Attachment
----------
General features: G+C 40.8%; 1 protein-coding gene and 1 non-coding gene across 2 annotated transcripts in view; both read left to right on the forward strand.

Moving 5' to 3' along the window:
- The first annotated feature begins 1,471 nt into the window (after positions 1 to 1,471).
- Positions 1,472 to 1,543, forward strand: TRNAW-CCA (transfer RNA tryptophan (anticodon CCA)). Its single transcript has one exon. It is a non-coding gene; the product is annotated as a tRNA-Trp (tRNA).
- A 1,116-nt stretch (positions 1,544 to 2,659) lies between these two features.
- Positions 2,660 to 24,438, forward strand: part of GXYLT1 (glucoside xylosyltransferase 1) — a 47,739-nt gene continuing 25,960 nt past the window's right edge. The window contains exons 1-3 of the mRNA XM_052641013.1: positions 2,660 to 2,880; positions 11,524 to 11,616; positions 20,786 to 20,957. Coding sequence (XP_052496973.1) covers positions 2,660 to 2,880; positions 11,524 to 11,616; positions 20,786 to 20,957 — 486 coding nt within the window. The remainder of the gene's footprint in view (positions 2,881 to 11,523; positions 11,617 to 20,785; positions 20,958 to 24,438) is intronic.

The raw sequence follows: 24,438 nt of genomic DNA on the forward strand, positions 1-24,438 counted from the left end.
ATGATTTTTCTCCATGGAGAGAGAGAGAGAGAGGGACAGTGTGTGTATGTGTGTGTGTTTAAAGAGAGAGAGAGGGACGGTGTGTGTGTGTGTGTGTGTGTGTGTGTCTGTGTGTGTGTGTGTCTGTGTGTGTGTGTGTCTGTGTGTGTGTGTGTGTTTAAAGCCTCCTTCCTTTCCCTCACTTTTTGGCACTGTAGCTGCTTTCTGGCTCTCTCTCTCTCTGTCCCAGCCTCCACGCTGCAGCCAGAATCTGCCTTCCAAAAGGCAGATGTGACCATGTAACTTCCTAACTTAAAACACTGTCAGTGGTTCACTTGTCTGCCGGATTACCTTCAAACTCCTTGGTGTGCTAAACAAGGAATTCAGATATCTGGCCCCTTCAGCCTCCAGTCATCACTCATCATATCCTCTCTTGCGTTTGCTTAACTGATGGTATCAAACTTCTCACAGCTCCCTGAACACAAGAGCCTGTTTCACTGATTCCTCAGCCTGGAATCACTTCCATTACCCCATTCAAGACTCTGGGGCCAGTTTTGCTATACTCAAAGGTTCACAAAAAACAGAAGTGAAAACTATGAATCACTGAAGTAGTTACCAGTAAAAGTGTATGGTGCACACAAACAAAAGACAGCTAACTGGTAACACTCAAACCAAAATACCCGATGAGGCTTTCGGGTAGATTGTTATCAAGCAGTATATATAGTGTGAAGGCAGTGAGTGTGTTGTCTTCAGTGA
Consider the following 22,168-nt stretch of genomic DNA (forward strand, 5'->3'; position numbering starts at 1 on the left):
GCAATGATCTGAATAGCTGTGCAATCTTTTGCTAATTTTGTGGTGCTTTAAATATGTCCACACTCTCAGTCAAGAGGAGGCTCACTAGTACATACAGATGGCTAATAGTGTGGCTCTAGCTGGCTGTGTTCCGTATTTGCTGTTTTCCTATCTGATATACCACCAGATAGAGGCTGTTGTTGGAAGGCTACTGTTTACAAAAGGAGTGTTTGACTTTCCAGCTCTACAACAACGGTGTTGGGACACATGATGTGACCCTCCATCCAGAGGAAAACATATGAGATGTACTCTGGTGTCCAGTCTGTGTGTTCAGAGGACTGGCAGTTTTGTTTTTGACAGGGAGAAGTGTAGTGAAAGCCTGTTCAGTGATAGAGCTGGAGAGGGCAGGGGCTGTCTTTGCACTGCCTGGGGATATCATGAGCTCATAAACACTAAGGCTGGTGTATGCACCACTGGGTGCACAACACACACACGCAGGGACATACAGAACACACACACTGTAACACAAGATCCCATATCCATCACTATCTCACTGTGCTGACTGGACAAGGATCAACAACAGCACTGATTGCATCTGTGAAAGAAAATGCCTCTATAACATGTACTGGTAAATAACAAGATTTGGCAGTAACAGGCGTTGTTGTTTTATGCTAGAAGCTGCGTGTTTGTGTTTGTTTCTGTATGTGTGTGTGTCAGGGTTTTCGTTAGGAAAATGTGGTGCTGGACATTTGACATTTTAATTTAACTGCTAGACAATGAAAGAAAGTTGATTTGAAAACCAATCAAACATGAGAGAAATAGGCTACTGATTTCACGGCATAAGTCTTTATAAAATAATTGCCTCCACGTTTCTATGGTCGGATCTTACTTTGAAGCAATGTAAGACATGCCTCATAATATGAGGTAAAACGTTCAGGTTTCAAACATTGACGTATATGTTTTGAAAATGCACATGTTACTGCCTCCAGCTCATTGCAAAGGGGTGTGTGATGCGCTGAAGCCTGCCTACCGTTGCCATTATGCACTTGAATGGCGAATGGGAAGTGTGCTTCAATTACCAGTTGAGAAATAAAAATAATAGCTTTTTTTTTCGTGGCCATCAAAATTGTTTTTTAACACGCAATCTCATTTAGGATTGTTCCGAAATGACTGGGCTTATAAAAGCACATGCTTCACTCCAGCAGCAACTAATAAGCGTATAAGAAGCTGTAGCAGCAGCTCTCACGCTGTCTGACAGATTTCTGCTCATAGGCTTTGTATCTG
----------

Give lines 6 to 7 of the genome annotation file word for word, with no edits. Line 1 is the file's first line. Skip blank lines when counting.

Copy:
- Positions 2,660 to 24,438, forward strand: part of GXYLT1 (glucoside xylosyltransferase 1) — a 47,739-nt gene continuing 25,960 nt past the window's right edge. The window contains exons 1-3 of the mRNA XM_052641013.1: positions 2,660 to 2,880; positions 11,524 to 11,616; positions 20,786 to 20,957. Coding sequence (XP_052496973.1) covers positions 2,660 to 2,880; positions 11,524 to 11,616; positions 20,786 to 20,957 — 486 coding nt within the window. The remainder of the gene's footprint in view (positions 2,881 to 11,523; positions 11,617 to 20,785; positions 20,958 to 24,438) is intronic.

The raw sequence follows: 24,438 nt of genomic DNA on the forward strand, positions 1-24,438 counted from the left end.